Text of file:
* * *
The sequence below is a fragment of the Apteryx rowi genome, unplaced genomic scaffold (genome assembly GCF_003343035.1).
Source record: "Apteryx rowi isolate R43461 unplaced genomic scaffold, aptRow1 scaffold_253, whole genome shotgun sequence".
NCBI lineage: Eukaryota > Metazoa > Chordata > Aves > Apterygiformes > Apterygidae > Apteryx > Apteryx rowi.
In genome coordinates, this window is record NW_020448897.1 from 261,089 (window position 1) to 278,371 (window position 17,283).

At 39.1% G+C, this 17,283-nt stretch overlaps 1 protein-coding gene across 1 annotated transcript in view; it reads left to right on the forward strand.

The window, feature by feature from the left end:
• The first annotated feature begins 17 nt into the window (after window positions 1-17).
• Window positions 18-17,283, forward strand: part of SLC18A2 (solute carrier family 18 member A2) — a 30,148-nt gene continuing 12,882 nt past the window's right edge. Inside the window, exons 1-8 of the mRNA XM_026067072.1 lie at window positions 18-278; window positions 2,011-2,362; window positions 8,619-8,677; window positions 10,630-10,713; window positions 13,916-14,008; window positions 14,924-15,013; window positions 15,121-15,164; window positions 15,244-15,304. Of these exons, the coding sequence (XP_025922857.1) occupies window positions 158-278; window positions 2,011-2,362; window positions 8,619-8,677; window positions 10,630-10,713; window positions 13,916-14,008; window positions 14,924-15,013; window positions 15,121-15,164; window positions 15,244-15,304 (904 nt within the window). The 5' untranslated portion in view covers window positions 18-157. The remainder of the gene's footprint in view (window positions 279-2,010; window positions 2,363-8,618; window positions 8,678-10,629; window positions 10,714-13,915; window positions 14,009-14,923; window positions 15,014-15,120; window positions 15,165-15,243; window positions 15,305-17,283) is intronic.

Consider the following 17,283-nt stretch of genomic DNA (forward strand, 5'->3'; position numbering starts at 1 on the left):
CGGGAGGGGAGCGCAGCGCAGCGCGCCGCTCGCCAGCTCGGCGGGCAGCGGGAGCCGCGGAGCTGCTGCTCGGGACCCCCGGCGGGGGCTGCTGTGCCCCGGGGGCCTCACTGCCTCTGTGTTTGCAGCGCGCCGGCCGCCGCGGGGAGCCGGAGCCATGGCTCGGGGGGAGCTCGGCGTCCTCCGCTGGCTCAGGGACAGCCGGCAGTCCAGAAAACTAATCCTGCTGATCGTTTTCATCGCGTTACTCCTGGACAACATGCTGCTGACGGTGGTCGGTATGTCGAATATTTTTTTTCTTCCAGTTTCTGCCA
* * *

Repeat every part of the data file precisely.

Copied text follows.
The sequence below is a fragment of the Apteryx rowi genome, unplaced genomic scaffold (genome assembly GCF_003343035.1).
Source record: "Apteryx rowi isolate R43461 unplaced genomic scaffold, aptRow1 scaffold_253, whole genome shotgun sequence".
NCBI lineage: Eukaryota > Metazoa > Chordata > Aves > Apterygiformes > Apterygidae > Apteryx > Apteryx rowi.
In genome coordinates, this window is record NW_020448897.1 from 261,089 (window position 1) to 278,371 (window position 17,283).

At 39.1% G+C, this 17,283-nt stretch overlaps 1 protein-coding gene across 1 annotated transcript in view; it reads left to right on the forward strand.

The window, feature by feature from the left end:
• The first annotated feature begins 17 nt into the window (after window positions 1-17).
• Window positions 18-17,283, forward strand: part of SLC18A2 (solute carrier family 18 member A2) — a 30,148-nt gene continuing 12,882 nt past the window's right edge. Inside the window, exons 1-8 of the mRNA XM_026067072.1 lie at window positions 18-278; window positions 2,011-2,362; window positions 8,619-8,677; window positions 10,630-10,713; window positions 13,916-14,008; window positions 14,924-15,013; window positions 15,121-15,164; window positions 15,244-15,304. Of these exons, the coding sequence (XP_025922857.1) occupies window positions 158-278; window positions 2,011-2,362; window positions 8,619-8,677; window positions 10,630-10,713; window positions 13,916-14,008; window positions 14,924-15,013; window positions 15,121-15,164; window positions 15,244-15,304 (904 nt within the window). The 5' untranslated portion in view covers window positions 18-157. The remainder of the gene's footprint in view (window positions 279-2,010; window positions 2,363-8,618; window positions 8,678-10,629; window positions 10,714-13,915; window positions 14,009-14,923; window positions 15,014-15,120; window positions 15,165-15,243; window positions 15,305-17,283) is intronic.

Consider the following 17,283-nt stretch of genomic DNA (forward strand, 5'->3'; position numbering starts at 1 on the left):
CGGGAGGGGAGCGCAGCGCAGCGCGCCGCTCGCCAGCTCGGCGGGCAGCGGGAGCCGCGGAGCTGCTGCTCGGGACCCCCGGCGGGGGCTGCTGTGCCCCGGGGGCCTCACTGCCTCTGTGTTTGCAGCGCGCCGGCCGCCGCGGGGAGCCGGAGCCATGGCTCGGGGGGAGCTCGGCGTCCTCCGCTGGCTCAGGGACAGCCGGCAGTCCAGAAAACTAATCCTGCTGATCGTTTTCATCGCGTTACTCCTGGACAACATGCTGCTGACGGTGGTCGGTATGTCGAATATTTTTTTTCTTCCAGTTTCTGCCA